Dr. Arduengo chose to bring Wesley Taylor, a junior double majoring in Chemistry and Chemical Engineering at The University of Alabama, whose dedication to research had impressed him.  Although Taylor found the experience challenging at times, he credits the Emerging Scholars Program for helping him build a relationship with Dr. Arduengo and find his passion for research.  Thanks to his hard work, Taylor opened the door for two more Emerging Scholars to study in Mainz, Germany.

To read more about Taylor’s experience in Germany, please visit the full article.

Emerging Scholar Studies Helmet Impact During Collisions

Photo credit: Erin Nelson, Tuscaloosa News

Photo Credit: Erin Nelson, Tuscaloosa News

 

Concern about the long-term effects of traumatic head injuries in athletes has received extra attention in recent years.  Although there are many approaches athletes and their support staff can take to reduce the risk and severity of these types of injuries, one Emerging Scholar and his faculty mentor are working on one project that may provide teams with a less costly and equally effective means of measuring the intensity of an on-field impact.

Brandon McChristian, a sophomore in the Emerging Scholars Program, has been working with Dr. Steve Shepard in the College of Engineering’s Department of Mechanical Engineering on experiments that study the relationship between the sound a helmet makes and the intensity of the impact during a collision.

While their findings cannot directly diagnose a concussion, they can be used to identify conditions where a concussion is more likely, alerting coaches and other support staff to take extra precautions with that player.

This groundbreaking research could be used to prevent and reduce the number of traumatic brain injuries an athlete sustains during their career, which is something we can all cheer about.

Read the full story at Tuscaloosa News Online.

2015 URCA Emerging Scholars Division Winners Honored

The University of Alabama Undergraduate Research & Creative Activities Conference was held on April 7, 2015 at the Bryant Conference Center.  Over 700 undergraduate students from across the University of Alabama campus presented their research at poster and oral sessions throughout the day-long event.  The Emerging Scholars Division had 138 poster and oral presentations, and Emerging Scholars represented nearly every department on campus with their research.  The judges were impressed by the research that our Emerging Scholars are doing early in their undergraduate career, and the Emerging Scholars and their faculty mentors should be proud of their work.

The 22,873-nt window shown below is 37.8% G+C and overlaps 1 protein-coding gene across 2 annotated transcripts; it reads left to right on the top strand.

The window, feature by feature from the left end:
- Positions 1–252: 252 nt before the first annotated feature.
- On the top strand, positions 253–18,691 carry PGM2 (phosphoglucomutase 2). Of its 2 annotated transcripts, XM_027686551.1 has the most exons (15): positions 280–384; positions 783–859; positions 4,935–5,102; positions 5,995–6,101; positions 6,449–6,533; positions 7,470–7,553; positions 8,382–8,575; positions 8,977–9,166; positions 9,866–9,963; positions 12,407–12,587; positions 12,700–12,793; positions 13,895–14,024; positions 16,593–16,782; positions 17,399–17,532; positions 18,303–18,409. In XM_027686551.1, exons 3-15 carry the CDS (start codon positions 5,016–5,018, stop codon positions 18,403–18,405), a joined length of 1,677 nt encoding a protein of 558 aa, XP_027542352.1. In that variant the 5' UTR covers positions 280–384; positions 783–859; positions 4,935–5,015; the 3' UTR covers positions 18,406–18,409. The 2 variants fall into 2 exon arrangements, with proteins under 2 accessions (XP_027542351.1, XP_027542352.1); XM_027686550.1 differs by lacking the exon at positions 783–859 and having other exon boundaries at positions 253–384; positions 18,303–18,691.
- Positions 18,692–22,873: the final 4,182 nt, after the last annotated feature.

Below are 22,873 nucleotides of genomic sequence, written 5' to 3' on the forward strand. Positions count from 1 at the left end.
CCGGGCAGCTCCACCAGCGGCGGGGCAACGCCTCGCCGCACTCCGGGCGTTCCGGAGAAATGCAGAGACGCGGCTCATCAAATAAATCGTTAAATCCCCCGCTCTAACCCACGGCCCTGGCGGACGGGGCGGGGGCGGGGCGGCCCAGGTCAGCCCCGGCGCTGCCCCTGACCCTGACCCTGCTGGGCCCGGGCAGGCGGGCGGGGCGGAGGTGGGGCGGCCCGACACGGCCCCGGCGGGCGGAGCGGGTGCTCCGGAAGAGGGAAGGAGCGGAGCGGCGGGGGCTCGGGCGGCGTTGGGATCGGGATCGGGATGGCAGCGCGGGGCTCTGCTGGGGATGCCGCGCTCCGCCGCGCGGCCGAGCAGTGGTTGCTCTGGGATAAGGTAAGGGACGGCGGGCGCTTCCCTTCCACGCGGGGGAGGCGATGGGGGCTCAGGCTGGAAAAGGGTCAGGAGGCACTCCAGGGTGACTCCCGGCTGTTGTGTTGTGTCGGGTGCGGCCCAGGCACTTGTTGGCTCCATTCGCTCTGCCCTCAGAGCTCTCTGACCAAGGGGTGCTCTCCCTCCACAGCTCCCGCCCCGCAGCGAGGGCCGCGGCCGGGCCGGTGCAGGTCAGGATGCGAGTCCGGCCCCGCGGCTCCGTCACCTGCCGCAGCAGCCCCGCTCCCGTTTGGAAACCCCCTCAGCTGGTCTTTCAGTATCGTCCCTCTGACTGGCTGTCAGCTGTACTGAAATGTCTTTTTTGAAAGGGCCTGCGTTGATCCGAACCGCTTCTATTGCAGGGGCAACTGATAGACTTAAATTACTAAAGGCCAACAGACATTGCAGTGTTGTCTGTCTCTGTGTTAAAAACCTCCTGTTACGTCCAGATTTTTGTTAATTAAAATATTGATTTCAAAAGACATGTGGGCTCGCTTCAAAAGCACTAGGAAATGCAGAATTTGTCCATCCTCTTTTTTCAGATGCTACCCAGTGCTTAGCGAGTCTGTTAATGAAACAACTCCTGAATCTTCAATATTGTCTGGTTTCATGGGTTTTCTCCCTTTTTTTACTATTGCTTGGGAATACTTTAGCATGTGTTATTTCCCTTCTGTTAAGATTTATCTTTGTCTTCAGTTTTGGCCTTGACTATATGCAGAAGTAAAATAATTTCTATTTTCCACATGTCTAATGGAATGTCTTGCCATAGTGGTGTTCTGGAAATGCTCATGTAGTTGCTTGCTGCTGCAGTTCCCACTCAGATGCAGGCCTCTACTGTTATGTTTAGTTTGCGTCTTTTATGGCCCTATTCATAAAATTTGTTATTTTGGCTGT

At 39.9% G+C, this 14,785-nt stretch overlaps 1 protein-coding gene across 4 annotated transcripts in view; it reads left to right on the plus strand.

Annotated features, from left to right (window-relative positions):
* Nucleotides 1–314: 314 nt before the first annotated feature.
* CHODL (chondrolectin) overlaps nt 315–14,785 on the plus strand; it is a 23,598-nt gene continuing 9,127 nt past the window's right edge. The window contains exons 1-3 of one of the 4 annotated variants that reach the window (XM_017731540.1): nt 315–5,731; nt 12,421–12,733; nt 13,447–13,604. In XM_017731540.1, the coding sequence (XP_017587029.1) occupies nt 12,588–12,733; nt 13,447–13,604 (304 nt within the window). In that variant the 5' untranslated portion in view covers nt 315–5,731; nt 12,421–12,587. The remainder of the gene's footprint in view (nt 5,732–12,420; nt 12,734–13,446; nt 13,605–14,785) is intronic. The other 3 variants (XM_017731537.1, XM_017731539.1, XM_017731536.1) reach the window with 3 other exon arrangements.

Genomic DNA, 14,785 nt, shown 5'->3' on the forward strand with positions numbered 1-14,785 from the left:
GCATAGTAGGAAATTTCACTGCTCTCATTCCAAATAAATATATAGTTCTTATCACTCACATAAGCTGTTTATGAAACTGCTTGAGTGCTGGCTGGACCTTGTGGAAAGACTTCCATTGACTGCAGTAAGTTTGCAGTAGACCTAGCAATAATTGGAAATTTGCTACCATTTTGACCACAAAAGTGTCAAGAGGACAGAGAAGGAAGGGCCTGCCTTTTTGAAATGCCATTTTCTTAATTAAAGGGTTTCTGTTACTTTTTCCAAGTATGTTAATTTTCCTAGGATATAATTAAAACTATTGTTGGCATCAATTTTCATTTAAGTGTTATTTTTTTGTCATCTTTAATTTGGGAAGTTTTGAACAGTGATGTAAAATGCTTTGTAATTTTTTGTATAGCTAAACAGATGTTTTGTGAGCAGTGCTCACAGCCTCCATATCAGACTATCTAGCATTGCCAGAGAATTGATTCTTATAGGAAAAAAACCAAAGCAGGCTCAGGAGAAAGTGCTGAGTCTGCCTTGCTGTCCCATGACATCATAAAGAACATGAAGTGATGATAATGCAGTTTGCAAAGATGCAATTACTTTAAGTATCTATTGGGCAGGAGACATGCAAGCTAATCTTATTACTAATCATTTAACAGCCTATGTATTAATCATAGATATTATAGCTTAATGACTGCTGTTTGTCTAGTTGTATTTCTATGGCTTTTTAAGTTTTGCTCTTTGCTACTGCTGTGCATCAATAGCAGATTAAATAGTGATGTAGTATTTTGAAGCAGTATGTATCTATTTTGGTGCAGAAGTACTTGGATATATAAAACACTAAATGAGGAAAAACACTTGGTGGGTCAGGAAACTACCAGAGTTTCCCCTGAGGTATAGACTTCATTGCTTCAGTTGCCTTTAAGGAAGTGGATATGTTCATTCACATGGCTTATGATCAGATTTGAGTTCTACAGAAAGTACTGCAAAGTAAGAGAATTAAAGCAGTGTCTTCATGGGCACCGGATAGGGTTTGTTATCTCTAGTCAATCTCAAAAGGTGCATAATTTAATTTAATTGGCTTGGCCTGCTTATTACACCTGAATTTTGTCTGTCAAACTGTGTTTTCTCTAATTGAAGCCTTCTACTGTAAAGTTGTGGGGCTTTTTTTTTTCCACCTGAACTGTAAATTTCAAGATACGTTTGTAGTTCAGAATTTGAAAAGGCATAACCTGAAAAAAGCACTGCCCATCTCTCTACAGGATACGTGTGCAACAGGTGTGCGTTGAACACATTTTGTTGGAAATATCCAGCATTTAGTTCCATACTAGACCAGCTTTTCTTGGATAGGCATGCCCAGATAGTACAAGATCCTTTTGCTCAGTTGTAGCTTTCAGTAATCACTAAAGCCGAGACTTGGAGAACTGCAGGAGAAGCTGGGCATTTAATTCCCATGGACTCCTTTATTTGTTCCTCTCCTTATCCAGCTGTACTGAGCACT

Winners of the 2015 URCA Conference Emerging Scholars Division and their faculty mentors were invited to an awards luncheon on April 21 at the South End Zone of Bryant Denny Stadium.  The winners and their faculty mentors are listed below:

Fine Arts & Humanities

1st Place

Rachel MadeyURCA 2015 FAHU Winners

(Faculty Mentor: Kathryn Oths)

2nd Place

Sommer Hallquist

Madeline Anscombe

(Faculty Mentor: Ian Brown)

3rd Place

Katie Gatti

(Faculty Mentor: Meg Lamme)

Science, Mathematics & Engineering

1st Place

Matt BowenURCA 2015 SCME Winners

(Faculty Mentor: Jeff Gray)

2nd Place

Brandon McChristian

(Faculty Mentor: Steve Shepard)

2nd Place

Jacob Zarobsky

(Faculty Mentor: Jeff Gray)

Social Sciences, Business & Education

1st Place

Michael Scaglione150432_MW_undergraduate_research_awards_luncheon

Kathryn Reynolds

(Faculty Mentor: Philip Gable)

2nd Place

Matthew Barrett

(Faculty Mentor: Karl DeRouen)

3rd Place

Madison Elmore

(Faculty Mentor: Phillip Bishop)

Internationally Focused

150432_MW_undergraduate_research_awards_luncheon

Fine Arts & Humanities

1st Place

Rachel Madey

(Faculty Mentor: Kathryn Oths)

2nd Place

Katie Gatti

(Faculty Mentor: Meg Lamme)

3rd Place

Jared Tubbs

(Faculty Mentor: Amir Zaheri)

Social Sciences, Business & Education

AND

Science, Mathematics & Engineering

1st Place

Matthew Barrett

(Faculty Mentor: Karl DeRouen)

2nd Place

Clare Ols

(Faculty Mentor: Eben Broadbent)

3rd Place

Sarah Harden

(Faculty Mentor: Shadi Martin)

Congratulations to all of the winners and their faculty mentors!  We can’t wait to see all of the amazing Emerging Scholars research at URCA 2016!

Emerging Scholars Present at NCUR 2015!